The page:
SYN- OR POSTDEPOSITIONAL DEGRADATION OF PALYNOMORPHS IN THE CHICXULUB POST-IMPACT CRATER FILL, A CONSEQUENCE OF HYDROTHERMAL VENTING?
Unfortunately, the preservation of palynomorphs proved to be very poor in the post-impact deposits. In fact, while pyrite was frequently abundant, presumably indicative of the deposition of organic matter, most investigated samples were completely barren for palynomorphs. The absence of palynomorphs is therefore likely the result of syn- or post-depositional degradation of organic matter. Our analyses show that these degradational conditions persisted at least throughout the first 4 million years of the Paleocene (617.13-608.02 mbsf). It remains uncertain what caused these degradational conditions. Possibly, the emplacement of an impact-induced local hydrothermal system played a role. Modeling the thermal evolution of the Chicxulub system suggests that the lifetime of such a hydrothermal system could range up to 3 million years (Abramov and Kring, 2007). The greatest hydrothermal alteration is expected to have occurred in the peak ring, because it rises along the edge of the central melt sheet. Hence, potentially, the hydrothermal system was hotter and persisted longer in the vicinity of the peak ring.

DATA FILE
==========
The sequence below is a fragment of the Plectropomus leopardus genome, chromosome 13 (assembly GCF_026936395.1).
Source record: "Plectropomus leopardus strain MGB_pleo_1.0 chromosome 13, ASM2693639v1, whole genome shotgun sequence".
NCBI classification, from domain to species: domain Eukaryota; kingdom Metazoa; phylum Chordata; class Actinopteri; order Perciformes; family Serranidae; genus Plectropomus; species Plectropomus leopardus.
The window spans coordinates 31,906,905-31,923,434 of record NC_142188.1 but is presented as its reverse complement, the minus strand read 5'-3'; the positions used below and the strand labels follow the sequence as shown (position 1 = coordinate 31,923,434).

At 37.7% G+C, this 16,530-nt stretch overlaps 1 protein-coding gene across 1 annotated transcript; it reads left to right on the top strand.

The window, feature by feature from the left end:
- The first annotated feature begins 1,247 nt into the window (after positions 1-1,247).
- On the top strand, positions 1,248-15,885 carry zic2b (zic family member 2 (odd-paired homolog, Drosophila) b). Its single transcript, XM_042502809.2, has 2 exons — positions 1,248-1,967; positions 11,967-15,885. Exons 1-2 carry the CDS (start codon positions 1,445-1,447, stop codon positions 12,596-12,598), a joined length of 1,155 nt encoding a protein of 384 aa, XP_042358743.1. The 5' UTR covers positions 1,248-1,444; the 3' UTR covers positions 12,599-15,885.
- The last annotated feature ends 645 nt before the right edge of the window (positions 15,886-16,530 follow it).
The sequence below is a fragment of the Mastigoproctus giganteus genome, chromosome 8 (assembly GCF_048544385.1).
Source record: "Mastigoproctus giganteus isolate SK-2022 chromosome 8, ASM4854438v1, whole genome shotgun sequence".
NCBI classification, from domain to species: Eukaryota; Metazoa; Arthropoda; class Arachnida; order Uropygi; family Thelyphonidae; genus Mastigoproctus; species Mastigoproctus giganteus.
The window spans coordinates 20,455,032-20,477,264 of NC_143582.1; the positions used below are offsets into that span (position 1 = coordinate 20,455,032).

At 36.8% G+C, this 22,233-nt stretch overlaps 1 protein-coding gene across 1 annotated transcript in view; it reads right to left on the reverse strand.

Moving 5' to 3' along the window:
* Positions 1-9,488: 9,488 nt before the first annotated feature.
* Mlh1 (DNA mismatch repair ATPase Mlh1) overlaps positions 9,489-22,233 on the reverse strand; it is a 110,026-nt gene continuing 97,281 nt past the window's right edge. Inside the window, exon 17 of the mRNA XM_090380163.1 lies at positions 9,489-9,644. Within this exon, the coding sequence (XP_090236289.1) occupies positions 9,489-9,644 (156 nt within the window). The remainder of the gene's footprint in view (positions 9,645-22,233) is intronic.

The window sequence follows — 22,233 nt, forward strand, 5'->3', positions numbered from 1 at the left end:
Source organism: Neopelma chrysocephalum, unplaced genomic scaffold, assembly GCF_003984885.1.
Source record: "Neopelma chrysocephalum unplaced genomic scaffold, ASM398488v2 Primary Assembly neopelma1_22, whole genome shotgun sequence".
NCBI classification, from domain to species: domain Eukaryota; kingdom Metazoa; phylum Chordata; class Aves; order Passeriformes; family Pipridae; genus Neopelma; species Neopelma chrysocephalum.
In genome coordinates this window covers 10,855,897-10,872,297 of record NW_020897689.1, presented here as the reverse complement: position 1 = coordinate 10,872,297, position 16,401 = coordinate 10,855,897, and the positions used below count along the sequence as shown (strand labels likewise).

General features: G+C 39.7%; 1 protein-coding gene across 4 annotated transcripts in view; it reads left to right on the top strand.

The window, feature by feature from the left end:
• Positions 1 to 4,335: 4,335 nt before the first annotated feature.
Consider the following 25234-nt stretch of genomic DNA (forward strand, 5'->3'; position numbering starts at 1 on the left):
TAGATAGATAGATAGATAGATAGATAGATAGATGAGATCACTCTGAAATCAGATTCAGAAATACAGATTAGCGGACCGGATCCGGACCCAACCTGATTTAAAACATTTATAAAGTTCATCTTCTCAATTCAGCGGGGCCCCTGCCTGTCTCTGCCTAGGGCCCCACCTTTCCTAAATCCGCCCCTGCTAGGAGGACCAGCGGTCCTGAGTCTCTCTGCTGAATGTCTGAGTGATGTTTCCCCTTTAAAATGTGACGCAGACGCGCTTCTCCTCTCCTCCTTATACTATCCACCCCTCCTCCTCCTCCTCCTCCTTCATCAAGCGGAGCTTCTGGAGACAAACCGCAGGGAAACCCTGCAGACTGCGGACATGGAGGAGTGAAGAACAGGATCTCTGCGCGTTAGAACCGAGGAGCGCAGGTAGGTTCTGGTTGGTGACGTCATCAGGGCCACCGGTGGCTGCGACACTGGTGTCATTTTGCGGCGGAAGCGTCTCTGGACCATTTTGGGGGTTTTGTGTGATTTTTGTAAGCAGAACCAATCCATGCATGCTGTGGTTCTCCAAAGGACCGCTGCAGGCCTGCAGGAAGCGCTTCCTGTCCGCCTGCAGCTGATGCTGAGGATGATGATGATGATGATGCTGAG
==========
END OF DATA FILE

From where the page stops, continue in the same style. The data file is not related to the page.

From the interval representing the PETM, as well as from the overlying early Eocene sequence, black shales were recovered. These black shales provide a better preservation of palynomorphs, including characteristic early Eocene dinoflagellate cyst taxa like Apectodinium. The black shale deposition during Early Eocene hypothermals suggests continental margin anoxia, potentially driven by nutrient feedbacks (Sluijs et al., 2014).